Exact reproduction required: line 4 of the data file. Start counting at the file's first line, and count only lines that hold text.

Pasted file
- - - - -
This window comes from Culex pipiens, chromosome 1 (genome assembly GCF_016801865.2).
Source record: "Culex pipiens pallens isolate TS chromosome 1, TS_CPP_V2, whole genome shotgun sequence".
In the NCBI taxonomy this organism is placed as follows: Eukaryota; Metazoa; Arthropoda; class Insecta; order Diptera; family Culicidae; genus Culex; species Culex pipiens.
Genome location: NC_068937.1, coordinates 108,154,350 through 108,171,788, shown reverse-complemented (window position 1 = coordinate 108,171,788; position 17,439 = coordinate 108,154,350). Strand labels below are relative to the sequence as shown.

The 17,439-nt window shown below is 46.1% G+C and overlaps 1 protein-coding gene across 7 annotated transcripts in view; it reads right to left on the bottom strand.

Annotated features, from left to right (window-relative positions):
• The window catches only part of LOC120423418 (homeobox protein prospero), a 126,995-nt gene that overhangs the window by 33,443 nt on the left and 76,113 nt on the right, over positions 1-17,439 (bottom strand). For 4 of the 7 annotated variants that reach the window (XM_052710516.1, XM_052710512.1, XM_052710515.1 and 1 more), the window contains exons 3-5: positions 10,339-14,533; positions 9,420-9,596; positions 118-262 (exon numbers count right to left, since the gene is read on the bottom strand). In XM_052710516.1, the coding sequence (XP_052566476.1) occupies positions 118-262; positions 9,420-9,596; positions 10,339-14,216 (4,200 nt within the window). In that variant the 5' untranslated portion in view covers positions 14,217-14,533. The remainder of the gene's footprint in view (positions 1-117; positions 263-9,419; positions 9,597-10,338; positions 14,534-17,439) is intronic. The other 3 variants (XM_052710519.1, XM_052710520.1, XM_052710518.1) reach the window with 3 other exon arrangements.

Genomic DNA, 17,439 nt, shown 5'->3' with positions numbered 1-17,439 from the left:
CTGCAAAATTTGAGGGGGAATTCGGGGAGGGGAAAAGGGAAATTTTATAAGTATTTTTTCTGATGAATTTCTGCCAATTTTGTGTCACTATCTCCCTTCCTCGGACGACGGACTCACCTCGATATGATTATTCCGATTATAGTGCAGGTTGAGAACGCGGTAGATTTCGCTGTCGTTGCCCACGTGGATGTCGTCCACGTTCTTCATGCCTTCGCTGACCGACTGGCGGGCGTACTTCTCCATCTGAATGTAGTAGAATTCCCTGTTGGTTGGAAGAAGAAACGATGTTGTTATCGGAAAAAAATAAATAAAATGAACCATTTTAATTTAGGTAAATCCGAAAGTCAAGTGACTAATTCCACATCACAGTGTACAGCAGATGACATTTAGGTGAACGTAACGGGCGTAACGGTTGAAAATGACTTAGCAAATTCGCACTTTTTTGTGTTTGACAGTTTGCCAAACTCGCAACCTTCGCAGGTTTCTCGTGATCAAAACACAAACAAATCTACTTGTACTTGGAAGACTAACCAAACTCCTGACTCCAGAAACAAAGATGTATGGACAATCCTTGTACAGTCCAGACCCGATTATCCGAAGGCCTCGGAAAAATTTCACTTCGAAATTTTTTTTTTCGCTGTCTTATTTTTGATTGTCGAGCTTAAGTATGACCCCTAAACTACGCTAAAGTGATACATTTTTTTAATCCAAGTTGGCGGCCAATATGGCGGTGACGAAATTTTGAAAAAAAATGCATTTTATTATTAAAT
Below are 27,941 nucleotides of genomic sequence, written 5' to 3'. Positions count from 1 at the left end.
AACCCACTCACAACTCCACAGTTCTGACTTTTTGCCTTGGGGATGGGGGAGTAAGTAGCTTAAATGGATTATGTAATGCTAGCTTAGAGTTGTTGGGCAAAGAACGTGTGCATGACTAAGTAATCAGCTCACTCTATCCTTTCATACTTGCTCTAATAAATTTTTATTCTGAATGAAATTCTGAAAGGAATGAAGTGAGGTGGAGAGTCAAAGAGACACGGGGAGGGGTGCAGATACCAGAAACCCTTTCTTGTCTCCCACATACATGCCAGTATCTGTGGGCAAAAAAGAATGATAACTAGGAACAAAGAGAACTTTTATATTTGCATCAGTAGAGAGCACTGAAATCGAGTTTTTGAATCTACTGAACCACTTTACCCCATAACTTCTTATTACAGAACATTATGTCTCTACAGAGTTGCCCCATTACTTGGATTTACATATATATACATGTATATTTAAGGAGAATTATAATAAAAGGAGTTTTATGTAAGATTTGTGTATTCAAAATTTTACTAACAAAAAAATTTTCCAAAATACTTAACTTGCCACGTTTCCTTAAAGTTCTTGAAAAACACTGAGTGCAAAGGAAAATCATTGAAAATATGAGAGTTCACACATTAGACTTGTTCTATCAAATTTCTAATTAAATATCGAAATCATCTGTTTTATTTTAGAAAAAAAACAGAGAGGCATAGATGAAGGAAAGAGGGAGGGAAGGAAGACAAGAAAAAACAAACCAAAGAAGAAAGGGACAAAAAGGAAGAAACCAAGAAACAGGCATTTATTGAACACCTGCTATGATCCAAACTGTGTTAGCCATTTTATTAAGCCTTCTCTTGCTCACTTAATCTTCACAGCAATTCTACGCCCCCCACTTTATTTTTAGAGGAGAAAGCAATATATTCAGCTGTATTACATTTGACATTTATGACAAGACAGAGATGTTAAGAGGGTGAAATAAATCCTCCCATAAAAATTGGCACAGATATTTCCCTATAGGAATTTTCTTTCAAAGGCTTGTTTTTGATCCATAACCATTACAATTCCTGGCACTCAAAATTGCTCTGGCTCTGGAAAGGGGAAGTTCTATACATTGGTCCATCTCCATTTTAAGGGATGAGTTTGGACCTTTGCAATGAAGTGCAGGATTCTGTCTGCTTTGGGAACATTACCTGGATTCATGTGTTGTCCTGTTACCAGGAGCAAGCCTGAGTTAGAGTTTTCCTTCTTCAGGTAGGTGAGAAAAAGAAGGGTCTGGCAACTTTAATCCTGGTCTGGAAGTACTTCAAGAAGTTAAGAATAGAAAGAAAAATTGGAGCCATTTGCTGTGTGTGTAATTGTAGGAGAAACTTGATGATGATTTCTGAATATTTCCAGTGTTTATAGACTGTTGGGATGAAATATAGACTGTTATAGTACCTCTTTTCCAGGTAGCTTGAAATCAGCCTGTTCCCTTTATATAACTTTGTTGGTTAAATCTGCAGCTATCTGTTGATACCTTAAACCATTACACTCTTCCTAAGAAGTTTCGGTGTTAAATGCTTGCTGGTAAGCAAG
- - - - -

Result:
Genome location: NC_068937.1, coordinates 108,154,350 through 108,171,788, shown reverse-complemented (window position 1 = coordinate 108,171,788; position 17,439 = coordinate 108,154,350). Strand labels below are relative to the sequence as shown.